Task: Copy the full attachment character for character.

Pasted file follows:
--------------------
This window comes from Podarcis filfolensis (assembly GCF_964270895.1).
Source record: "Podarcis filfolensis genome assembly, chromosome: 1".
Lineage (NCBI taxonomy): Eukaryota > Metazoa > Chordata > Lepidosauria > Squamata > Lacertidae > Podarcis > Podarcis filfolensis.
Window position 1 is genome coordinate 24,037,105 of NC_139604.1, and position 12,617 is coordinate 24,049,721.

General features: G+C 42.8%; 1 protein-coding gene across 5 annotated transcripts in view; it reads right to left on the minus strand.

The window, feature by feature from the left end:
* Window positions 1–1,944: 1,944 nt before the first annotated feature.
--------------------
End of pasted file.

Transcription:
This window comes from Podarcis filfolensis (assembly GCF_964270895.1).
Source record: "Podarcis filfolensis genome assembly, chromosome: 1".
Lineage (NCBI taxonomy): Eukaryota > Metazoa > Chordata > Lepidosauria > Squamata > Lacertidae > Podarcis > Podarcis filfolensis.
Window position 1 is genome coordinate 24,037,105 of NC_139604.1, and position 12,617 is coordinate 24,049,721.

General features: G+C 42.8%; 1 protein-coding gene across 5 annotated transcripts in view; it reads right to left on the minus strand.

The window, feature by feature from the left end:
* Window positions 1–1,944: 1,944 nt before the first annotated feature.